spanish yoga retreats logo

Our second post on the subject of tsukemono, Japanese pickles, introduces you to the subject of lacto-fermentation


Soured ume plums are an absolute staple in Japan. The small, yellow fruit is part of the genus prunus and though referred to as a plum is more closely related to the apricot. The plums are salted and allowed to ferment before the addition of crumpled red perilla leaves and finally sun-dried


Ume can sometimes be obtained in the West from Korean and Japanese stores when in season, but they are far from ubiquitous. Fortunately you can get fantastic results and comparable health benefits from standard plums. They will taste different. They’re a different fruit. But they are, in my mind, every bit as delicious.


This is an old concept and much has been written about it. What follows is a simple summary for your convenience

What is it?

Fermentation is the microbial transformation of carbohydrates into either alcohol or lactic acid. Both are useful preservatives and have been used for millennia to preserve food

Lacto-fermented foods are pro-biotic, providing health-promoting micro-organisms and their bi-products to benefit not only gut function but also strengthen the immune system and even enhance your mood

Since most fruit and vegetables naturally contain lacto-bacteria, all you have to do is to provide the conditions for these to proliferate in preference to other potentially harmful bugs. Two conditions must be met:


While salt kills most bugs our friendly lacto-bacilli don’t mind a bit of it, though they do mind a lot. So for example, the addition of anything above 7% salt by weight will start to kill our lacto-friends and cure food, but not ferment it. 2-5% salt, on the other hand, will allow lacto-fermentation to get to work on virtually any fruit or vegetable transforming it into something to grace any meal, great or humble

No oxygen

Lactofermentation will only take place in anaerobic (no air) conditions. If your fruit or veg are directly exposed to oxygen they will soon develop mould and harmful bacteria and the whole batch will spoil

There are 3 commonly-used methods for preventing aerobic exposure

  • Salting draws out water to create a brine in which you can keep your fruit immersed with the help of a weight – sliced sauerkraut is usually made this way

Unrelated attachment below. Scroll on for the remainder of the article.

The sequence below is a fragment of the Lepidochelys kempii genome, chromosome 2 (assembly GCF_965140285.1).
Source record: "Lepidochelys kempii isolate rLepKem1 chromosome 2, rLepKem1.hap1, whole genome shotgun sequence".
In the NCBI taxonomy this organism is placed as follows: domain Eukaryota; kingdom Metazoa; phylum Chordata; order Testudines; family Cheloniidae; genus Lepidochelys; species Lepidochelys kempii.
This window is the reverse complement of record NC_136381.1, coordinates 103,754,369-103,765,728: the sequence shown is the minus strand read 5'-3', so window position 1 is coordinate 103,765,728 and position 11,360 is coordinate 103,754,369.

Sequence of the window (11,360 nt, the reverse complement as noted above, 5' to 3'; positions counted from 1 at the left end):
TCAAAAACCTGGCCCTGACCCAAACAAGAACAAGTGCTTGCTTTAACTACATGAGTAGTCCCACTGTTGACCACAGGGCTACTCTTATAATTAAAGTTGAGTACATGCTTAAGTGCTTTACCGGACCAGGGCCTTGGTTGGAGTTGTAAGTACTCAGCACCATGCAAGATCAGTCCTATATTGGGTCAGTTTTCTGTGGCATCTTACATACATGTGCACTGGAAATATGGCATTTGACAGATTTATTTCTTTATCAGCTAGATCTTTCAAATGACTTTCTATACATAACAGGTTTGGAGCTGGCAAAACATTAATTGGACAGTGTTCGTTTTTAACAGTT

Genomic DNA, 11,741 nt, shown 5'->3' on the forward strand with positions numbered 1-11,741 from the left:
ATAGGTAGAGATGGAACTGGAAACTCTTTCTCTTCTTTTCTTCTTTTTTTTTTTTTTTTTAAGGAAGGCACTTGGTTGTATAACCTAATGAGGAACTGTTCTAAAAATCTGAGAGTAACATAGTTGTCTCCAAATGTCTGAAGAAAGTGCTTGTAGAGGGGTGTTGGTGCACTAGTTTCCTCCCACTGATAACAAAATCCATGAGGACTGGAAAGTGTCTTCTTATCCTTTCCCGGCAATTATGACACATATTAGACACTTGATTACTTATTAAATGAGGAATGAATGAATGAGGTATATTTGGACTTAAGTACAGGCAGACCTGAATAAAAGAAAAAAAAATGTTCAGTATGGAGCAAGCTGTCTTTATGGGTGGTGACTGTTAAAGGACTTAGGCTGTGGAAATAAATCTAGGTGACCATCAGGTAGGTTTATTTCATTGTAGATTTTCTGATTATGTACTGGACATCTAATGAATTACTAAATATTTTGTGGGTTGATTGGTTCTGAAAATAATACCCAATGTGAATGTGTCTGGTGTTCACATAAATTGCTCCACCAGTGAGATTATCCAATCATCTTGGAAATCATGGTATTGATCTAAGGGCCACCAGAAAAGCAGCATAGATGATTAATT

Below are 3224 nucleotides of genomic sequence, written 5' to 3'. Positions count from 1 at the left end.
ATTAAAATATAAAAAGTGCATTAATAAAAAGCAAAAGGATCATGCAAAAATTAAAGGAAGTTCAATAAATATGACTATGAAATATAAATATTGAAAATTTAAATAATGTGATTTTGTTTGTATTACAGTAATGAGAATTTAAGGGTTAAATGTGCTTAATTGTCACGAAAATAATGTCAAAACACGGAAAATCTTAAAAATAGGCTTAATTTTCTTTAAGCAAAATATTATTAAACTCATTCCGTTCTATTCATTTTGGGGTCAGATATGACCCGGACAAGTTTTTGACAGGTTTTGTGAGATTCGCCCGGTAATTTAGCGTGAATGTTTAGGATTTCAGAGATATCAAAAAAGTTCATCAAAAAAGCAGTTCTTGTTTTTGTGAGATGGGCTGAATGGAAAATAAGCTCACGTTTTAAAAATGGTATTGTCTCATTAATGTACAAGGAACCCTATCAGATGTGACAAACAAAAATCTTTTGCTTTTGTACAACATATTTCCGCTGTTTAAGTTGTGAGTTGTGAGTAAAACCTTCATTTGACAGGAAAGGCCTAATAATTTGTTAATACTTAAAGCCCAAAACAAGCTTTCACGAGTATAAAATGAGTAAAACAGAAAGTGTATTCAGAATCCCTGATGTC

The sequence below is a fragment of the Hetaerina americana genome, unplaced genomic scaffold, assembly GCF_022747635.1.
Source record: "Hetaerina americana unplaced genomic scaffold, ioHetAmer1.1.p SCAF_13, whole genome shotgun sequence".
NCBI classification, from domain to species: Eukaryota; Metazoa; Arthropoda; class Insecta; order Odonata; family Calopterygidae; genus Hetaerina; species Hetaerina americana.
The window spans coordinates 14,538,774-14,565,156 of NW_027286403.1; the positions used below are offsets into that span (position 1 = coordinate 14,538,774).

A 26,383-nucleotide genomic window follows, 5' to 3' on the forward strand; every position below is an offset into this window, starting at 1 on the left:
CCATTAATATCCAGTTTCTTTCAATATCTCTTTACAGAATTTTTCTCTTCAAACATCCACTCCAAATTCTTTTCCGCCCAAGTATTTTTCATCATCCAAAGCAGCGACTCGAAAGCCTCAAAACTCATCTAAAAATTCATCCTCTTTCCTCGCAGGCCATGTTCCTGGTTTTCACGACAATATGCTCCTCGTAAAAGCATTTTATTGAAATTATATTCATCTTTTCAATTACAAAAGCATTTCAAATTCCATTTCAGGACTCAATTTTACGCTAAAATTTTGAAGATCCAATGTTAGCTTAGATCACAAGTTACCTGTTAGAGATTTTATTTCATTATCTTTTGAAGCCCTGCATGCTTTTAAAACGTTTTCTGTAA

• Or you can mix a brine in which to immerse your veg – this is the method used for fermented whole cabbages, the leaves of which are used to make the Turkish stuffed-cabbage dish Sarma
  • Large pieces of fruit such as plums do very well fermented inside a vacum-seal bag. These are very easily available and guarantee a scrupulously anaerobic environment. When fermenting plums this is, for me, the method of choice

Lacto-Fermented Plums

Keyword lacto-fermentation, pickles, pro-biotic, raw-food, sides, tsukemono, vegan
Prep Time 5 minutes
Fermentation time: +/- 5 days


  • Fermentation crock or sterilized jar with lid
  • OR
  • vacuum zip-lock bag(s)


  • 1 kg plums stoned and halved
  • 20 g non-iodized salt


Sterilize the container and all utensils

  • use a fresh vacu-seal bag
  • or, if you're using a jar or crock or a previously used vacu-seal bag wash these in warm soapy water and allow to air dry, especially in direct sun-light. Jars and crocks can be dried in an oven on the lowest setting. Lids and rubber seals can be plunged in boiling hot water before air-drying

preparing the fruit

  • wash the plums under running water, cut in half and stone
  • in a bowl toss the plums with the salt to cover evenly

vacu-seal bag

  • place in a vacuum seal bag, spaced apart by a couple of inches
  • remove all the air with a pump
  • leave in a warm place to ferment
  • when the fermentation is underway the bag will fill with CO2: burp the bag by opening, resealing and pumping out all the air once again

Jar or crock

  • recipes and ideas for using fresh and dried lacto plums and their skins follw
  • place the salted plums cut-side down in layers
  • weigh them down: I fill sandwich bags with 2-3% brine, tie theem woith a firm knot and place them over the fruit covering all available space so the lid squeezes the bag tightly against the fruit
  • after a couple of days open the jar and press the fruit down so it is well immersed in its developing vinegar and releasing any air pockets at the same time. Replace brine-filled bag, adjusting the water volume as necessary to keep the fruit wholly immersed

Fermentation times

  • At 25-28C this can take around 5 days. Fermentation at higher temperatures is quicker but gives a rather more acrid result. Generally, the slower the fermentation the better the taste
  • As usual the degree of fermentation depends on your taste. I like them sharp but retaining some fruity sweetness. Let your tongue make the decision


  • the plums and their vinegar will continue to ferment. To slow this down:
  • store the fresh lacto-plums in their vinegar in the refrigerator for a month to 6 weeks
  • or sun-dry for 3 days and store without the vinegar in a jar or plastic wrapper. They will stay good potentially indefinitely without refrigertion
  • the vinegar can be stored seperately, preferably refrigerated
  • the skins can be removed and sun or oven dried until crisp, then flaked or powdered to be added as a garnish to raw salads and cooked dishes
  • recipes and ideas for using fresh and dried lacto-plums, as well the vinegar and skins follow later